However, I tend to approach people I respect, good songwriters, fans/listeners who I’ve come to know as honest. I have a circle of songwriting friends who I feel are better qualified to provide feedback than some people at an open songwriting critique group.
For instance, I’ve watched a songwriter receive lyrically feedback from someone I consider to be a horrific lyricist and the advice was just plain bad. However, the songwriter in question, because they lacked confidence, weighted all input with the same importance.
Public critique groups, whether for songwriting or writing, are often filled with people I do not consider to be the best at their craft. And the reason is pretty simple – those who have progressed and attained a level of success are often out performing and rarely attend those critique groups.
Find a couple songwriters you like and approach them. You will be surprised at how willing they are to give you some input.
A couple quick words about that.
If they are good at mentoring, they’ll let you know that their opinion is just their opinion. You don’t have to follow it. And, if you ask two good songwriters for input on the same song, you are likely to have one tell you they might change X line and the other tell you that they really love that very same line as you’ve written.
Guess what? It’s up to you in the end.
Preparation Is Critical
I cringe when at an open mic I see a performer get on stage with their lyrics in front of them. They apologize that they haven’t learned the song yet but want to try it.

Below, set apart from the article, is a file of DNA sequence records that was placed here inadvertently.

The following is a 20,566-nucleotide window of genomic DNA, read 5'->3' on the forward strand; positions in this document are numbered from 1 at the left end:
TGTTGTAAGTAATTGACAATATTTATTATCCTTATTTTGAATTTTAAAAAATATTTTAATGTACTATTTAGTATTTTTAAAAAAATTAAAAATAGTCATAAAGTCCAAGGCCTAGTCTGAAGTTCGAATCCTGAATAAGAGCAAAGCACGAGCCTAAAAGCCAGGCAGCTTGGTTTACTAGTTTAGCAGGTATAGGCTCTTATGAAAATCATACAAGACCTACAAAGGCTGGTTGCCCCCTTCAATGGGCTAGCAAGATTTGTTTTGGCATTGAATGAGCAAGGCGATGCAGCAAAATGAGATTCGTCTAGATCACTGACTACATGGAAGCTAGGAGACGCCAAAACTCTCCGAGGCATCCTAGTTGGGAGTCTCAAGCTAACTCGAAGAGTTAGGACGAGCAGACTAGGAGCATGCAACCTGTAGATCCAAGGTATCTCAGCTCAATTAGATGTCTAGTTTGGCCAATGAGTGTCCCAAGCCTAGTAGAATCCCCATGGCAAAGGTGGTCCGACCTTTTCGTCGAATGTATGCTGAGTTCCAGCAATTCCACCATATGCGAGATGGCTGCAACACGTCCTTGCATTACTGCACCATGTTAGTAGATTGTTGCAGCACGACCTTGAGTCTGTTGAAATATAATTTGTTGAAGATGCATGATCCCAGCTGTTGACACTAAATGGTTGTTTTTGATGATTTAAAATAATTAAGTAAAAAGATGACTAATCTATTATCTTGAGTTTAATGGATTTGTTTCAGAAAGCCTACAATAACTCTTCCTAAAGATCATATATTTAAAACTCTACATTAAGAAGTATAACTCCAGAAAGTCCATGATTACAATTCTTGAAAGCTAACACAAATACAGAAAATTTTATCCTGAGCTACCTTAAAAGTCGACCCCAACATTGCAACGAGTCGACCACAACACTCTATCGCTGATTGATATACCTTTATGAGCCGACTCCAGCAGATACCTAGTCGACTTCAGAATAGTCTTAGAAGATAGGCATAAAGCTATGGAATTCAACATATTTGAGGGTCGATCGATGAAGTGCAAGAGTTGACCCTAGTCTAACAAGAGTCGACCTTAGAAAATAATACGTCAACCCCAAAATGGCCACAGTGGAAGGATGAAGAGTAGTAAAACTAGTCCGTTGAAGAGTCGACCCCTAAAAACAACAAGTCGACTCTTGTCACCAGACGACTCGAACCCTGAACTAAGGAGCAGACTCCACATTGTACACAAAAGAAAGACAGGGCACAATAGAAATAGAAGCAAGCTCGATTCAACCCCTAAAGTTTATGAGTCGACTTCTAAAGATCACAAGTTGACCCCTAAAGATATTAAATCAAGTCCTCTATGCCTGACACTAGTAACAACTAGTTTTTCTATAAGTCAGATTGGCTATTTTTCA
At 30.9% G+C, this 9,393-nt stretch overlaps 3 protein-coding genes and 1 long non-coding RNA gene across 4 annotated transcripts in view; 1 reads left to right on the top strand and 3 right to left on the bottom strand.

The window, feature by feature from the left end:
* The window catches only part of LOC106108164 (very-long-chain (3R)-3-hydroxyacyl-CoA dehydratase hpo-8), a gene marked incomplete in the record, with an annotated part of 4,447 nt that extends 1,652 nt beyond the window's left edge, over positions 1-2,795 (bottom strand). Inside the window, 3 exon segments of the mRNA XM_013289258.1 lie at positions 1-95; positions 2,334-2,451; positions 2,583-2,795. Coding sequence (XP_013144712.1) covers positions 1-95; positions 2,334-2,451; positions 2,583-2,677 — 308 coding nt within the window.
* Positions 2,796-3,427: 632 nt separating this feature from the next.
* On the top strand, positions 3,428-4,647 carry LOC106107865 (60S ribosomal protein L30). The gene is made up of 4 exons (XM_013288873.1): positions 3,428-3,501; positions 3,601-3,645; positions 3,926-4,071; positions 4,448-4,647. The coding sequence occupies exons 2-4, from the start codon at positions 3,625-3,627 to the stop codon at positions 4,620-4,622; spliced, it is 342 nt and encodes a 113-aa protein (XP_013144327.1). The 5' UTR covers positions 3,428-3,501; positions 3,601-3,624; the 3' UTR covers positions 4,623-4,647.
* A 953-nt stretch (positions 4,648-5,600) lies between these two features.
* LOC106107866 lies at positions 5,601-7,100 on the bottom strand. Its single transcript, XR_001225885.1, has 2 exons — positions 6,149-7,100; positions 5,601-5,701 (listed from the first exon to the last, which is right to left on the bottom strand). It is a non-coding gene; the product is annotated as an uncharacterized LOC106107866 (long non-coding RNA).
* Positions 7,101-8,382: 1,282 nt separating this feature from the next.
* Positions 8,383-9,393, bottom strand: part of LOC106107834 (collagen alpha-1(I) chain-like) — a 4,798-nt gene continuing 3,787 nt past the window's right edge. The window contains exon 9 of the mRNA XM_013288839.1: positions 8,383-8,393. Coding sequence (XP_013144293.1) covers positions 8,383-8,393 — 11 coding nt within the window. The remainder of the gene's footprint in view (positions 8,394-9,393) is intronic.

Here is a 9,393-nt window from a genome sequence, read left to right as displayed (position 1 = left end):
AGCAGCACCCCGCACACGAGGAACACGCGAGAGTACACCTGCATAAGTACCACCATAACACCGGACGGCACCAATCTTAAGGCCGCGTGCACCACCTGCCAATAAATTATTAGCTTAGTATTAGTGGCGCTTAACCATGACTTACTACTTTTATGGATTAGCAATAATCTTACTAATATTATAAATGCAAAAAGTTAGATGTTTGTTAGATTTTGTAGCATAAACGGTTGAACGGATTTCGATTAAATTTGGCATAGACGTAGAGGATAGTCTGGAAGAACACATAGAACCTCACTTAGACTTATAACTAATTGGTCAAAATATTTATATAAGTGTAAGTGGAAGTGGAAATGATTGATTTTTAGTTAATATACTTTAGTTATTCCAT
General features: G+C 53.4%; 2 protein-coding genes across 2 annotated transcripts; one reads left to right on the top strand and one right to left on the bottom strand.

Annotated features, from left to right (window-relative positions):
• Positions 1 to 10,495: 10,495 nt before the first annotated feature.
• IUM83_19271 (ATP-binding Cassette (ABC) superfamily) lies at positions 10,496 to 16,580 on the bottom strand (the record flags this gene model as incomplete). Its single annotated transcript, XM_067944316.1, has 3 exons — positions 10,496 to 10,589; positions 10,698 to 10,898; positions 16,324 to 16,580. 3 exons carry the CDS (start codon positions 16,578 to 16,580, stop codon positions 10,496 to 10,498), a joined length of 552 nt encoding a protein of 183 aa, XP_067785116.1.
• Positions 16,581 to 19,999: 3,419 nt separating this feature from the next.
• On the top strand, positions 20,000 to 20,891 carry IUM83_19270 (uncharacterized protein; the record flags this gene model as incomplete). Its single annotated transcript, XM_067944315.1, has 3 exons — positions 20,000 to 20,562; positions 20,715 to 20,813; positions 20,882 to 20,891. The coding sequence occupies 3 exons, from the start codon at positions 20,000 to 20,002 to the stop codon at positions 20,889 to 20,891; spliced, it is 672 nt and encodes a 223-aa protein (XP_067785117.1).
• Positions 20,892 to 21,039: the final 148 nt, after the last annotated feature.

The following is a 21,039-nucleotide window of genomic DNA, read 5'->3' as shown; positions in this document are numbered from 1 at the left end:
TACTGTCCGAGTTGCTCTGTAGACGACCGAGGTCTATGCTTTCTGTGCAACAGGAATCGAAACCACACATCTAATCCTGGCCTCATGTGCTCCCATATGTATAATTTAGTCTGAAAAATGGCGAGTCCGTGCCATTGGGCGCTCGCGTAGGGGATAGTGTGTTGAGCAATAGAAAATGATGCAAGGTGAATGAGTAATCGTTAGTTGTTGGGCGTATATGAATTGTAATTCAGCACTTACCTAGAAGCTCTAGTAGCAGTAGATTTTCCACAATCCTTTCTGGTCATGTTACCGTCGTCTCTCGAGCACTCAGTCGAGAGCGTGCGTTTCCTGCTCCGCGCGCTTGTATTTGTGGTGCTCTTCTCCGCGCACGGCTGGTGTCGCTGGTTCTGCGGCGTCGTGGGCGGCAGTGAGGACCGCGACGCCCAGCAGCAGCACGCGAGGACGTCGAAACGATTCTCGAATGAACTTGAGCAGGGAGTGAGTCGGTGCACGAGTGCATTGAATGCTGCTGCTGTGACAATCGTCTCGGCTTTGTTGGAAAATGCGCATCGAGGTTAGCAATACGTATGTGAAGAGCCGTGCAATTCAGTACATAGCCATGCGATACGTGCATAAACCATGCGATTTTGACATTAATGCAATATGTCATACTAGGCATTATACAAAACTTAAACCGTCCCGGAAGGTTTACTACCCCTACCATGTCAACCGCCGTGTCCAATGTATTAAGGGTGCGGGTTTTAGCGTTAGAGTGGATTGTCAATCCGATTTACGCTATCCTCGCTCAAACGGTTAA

I think this is a horrible strategy.
I’m all for taking that first frightening step onto the stage at an open mic. And open mics should be friendly places for the aspiring performer. BUT that doesn’t mean you should not approach it with a degree of professionalism.
Work on a single song if that is all you can do. But know it well enough NOT to use your lyrics on stage. I believe in many cases, the lyric sheets are something to hide behind. A way to look at your feet as it were and NOT engage or sing to those in attendance.
I used to joke that the first time I sang a new song live I would forget some of the lyrics. But the truth is, I would write a song, go through it once or twice, and then take it to the stage. I was being lazy and not preparing.
The Preparation to Confidence Path
Preparation -> Better Performance -> Better Feedback -> Confidence
Preparation leads to a better performance, which, in turn, leads to more confidence. Furthermore, better performance with better confidence (energy) leads to more sincere and better feedback. Because we all know when we’ve performed poorly and a friend says, “You did great!” That is soul-sucking when you know you didn’t do great.